During the October 21, 2020 stakeholder call, Director Leen also highlighted OFCCP’s launch of a landing page devoted to the Order.  This landing page contains links to:

  • Frequently Asked Questions (“FAQs”) the agency previously published regarding the Order (for more information on the FAQs, see our previous blog post).
  • OFCCP’s RFI; and
  • OFCCP’s Complaint Hotline to Combat Race and Sex Stereotyping (for more information on the Hotline, see our previous blog post and podcast).

[Podcast]: OFCCP Opens Hotline for Complaints of Race and Sex Stereotyping in Workplace Training

the proskauer brief logo imageIn the latest episode of The Proskauer Brief podcast, partners Harris Mufson and Guy Brenner discuss the Trump administration’s recent Executive Order on Combating Race and Sex Stereotyping, which restricts the concepts that government contractors can include in their employee diversity and awareness training programs.  It also imposes certain penalties and sanctions, including debarment for failure to comply. Tune in as we discuss key considerations for government contractors in the wake of the order.

play podcast


Listen to the podcast.

 

View the transcript on our Law and the Workplace blog.

OFCCP Releases Guidance on Executive Order Limiting Contractors’ Anti-Discrimination Trainings

Quick Hit:

The U.S. Department of Labor’s Office of Federal Contract Compliance Programs (“OFCCP”) has issued guidance on President Trump’s September 22, 2020 “Executive Order on Combatting Race and Sex Stereotyping” (the “Order”) which restricts the concepts which contractors may include in anti-discrimination and diversity trainings provided to their employees.  Though much of the publication summarizes key provisions of the Order, two key components provide important guidance:  (1) although the Order’s prohibitions will only apply directly to contractors with contracts executed after November 21, 2020, OFCCP warns including the prohibited concepts in trainings may also violate the non-discrimination obligations found in Executive Order 11246 which apply to all federal contractors; and (2) OFCCP does not view the Order as barring all forms of unconscious bias or implicit bias trainings.

Key Takeaways:

Whether or not federal contractors are parties to contracts entered into after November 21, 2020, all contractors need to be aware of the restrictions contained in the Order, particularly given the hotline OFCCP established last week to receive complaints about trainings that violate the Order.  Contractors should also review the Order carefully to understand its precise parameters as they assess whether to enter into new contracts with the federal government.  Contractors may determine that they can continue their existing training programs and comply with the letter of the Order.  For example, as OFCCP has recognized, contractors can continue to provide their unconscious bias and similar trainings, provided they do not teach that a particular race or sex is “inherently racist, sexist, or oppressive.”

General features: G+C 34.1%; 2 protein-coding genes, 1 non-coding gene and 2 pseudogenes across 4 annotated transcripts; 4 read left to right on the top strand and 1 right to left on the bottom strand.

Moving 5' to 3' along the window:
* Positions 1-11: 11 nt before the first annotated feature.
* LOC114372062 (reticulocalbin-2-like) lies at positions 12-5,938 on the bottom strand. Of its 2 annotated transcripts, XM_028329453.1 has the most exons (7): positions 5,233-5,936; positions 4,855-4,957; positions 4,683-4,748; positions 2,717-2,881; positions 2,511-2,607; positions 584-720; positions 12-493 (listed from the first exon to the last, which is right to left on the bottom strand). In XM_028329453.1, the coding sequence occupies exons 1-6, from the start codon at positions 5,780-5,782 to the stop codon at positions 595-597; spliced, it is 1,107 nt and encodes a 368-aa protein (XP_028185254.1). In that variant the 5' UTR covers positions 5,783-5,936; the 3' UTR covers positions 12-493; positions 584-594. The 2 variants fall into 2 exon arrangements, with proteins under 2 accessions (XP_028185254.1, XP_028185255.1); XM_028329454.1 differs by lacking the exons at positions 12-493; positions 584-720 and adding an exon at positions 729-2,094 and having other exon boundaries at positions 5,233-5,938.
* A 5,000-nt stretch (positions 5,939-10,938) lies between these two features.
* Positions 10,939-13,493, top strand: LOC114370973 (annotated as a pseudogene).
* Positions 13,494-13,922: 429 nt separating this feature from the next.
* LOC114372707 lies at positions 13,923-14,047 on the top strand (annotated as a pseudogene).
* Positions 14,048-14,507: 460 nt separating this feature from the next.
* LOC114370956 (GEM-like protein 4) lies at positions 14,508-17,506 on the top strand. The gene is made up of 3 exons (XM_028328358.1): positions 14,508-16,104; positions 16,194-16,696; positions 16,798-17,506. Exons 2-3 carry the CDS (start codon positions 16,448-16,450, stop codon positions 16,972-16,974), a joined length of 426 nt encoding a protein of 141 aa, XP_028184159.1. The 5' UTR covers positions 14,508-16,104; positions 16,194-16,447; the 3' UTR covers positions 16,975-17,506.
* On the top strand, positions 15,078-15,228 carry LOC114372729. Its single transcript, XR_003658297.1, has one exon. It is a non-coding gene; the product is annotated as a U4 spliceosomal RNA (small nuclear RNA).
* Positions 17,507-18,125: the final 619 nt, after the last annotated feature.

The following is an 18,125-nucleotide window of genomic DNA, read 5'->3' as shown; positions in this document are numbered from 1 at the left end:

Contractors should also be aware that the Order, and OFCCP’s actions in response to it, reflect a growing focus on race discrimination of any kind, as opposed to only discrimination against traditionally disadvantaged groups.  Contractors must be aware that some efforts at increasing diversity and inclusion can be viewed as discrimination against white employees and that while OFCCP may not have been as focused on such issues in the past it clearly is now.  Indeed, recent press reports indicate OFCCP has initiated investigations of government contractors in response to their announced efforts to increase minority representation in their employee ranks.

More Detail:

As we previously reported, the Order, among other things, requires new federal government contracts to include a clause prohibiting federal contractors from including certain concepts in diversity and awareness trainings – including certain concepts that may appear in unconscious bias and societal privilege trainings.

OFCCP’s recent publication provides further guidance on how the Order will work in practice.  First, OFCCP notes that contractors who implement training programs that include race or sex stereotyping or scapegoating may not only be violating the Order, but also could violate Executive Order 11246 which prohibits discrimination  “against any employee or applicant for employment because of race, color, religion, sex, sexual orientation, gender identity, or national origin.”  The recent guidance indicates that trainings related to race or sex stereotyping may not “ensure . . . that employees are treated, during employment, without regard to race [or sex],” even though these sorts of trainings are often designed to accomplish exactly that.  As such, contractors who do not enter into new contracts with the Order’s prohibitions may still find themselves subject to OFCCP investigation if they offer trainings that violate the Order’s restrictions.